“It’s my country,” she said about her intention to vote despite her move. “My family lives there, friends… I want a better future, also for myself. Maybe I want to go back one day.”
The government, she said, does not reflect her mentality. After more than 20 years in charge, it’s time for change. She wants new leadership to “find a way to come together again in respect” after a divisive rule. People, she said, should be able to talk freely “without thinking they will be going to jail or be discriminated.”
But she fears that, even if the opposition wins, it will be a long way for the country to recover.
There will be too much pressure, too many expectations.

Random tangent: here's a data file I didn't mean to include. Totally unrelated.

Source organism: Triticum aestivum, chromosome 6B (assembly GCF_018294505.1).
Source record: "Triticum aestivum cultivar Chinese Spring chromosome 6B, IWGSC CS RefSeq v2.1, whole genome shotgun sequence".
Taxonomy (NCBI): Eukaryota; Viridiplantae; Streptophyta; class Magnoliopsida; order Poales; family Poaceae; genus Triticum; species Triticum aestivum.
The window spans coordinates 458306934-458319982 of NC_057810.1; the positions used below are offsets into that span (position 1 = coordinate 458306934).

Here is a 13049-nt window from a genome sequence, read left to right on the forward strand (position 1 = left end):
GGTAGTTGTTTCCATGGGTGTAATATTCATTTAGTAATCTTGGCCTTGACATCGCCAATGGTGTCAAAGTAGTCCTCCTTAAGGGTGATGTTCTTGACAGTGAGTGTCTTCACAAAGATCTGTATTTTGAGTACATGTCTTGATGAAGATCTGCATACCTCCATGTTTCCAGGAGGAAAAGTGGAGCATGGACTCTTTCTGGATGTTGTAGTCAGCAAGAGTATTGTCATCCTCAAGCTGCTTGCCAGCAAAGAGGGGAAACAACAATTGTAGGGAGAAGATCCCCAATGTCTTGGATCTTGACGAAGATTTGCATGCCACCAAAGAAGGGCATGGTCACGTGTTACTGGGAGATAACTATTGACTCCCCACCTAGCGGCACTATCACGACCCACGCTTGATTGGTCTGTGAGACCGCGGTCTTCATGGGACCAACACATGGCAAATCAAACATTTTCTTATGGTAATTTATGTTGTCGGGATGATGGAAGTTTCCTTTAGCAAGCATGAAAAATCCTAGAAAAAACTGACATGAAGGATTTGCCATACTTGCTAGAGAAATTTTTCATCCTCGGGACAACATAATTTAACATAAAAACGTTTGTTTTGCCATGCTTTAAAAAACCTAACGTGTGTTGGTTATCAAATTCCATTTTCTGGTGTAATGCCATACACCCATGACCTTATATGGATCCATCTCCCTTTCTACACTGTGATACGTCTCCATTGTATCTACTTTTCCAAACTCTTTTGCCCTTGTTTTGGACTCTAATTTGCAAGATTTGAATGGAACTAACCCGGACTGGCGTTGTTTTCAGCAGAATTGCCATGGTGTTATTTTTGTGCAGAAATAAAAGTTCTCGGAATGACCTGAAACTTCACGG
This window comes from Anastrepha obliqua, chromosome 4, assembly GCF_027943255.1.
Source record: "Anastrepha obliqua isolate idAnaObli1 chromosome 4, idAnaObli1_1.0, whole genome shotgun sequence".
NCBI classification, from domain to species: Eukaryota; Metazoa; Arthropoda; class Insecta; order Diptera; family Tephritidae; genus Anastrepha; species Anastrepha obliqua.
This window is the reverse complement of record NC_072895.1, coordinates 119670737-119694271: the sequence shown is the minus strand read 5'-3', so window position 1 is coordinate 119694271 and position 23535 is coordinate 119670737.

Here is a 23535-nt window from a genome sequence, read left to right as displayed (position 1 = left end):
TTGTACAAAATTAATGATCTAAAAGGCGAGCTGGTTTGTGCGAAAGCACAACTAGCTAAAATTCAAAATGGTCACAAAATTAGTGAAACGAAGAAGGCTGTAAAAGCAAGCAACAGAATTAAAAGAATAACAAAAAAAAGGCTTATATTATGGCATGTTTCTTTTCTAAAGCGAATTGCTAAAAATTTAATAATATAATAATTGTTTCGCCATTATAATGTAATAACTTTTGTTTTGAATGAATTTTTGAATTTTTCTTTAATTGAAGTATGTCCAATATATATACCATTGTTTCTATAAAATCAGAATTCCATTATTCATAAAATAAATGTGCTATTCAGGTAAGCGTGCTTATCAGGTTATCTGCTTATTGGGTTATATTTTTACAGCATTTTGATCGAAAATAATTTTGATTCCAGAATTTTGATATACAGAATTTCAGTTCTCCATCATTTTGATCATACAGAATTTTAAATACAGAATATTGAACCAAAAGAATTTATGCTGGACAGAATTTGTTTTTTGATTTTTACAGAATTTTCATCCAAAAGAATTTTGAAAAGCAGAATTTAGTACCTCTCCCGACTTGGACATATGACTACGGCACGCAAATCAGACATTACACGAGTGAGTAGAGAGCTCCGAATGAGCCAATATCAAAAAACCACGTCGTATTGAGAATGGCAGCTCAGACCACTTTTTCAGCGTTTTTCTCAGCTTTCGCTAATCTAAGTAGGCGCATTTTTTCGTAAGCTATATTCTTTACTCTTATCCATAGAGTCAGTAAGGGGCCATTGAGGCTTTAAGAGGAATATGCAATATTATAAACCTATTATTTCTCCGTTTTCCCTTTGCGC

The opposition coalition under Kilicdaroglu, the National Alliance, is something of a marriage of convenience between six parties from across the political spectrum, including two that split from Erdogan’s AKP.
The right-wing IYI threw the alliance into disarray at the start of March when it walked out over Kilicdaroglu’s nomination. The party had favoured the mayor of Istanbul or Ankara, but later returned to the so-called Table of Six. The rift, however, shows the brittleness of a coalition whose uniting feature is the desire to remove Erdogan from office.
“There will be too much pressure, too many expectations,” said Shirin. “They made promises and if they cannot deliver there will be a cost.”
*The interviewee’s name has been changed to conceal their identity.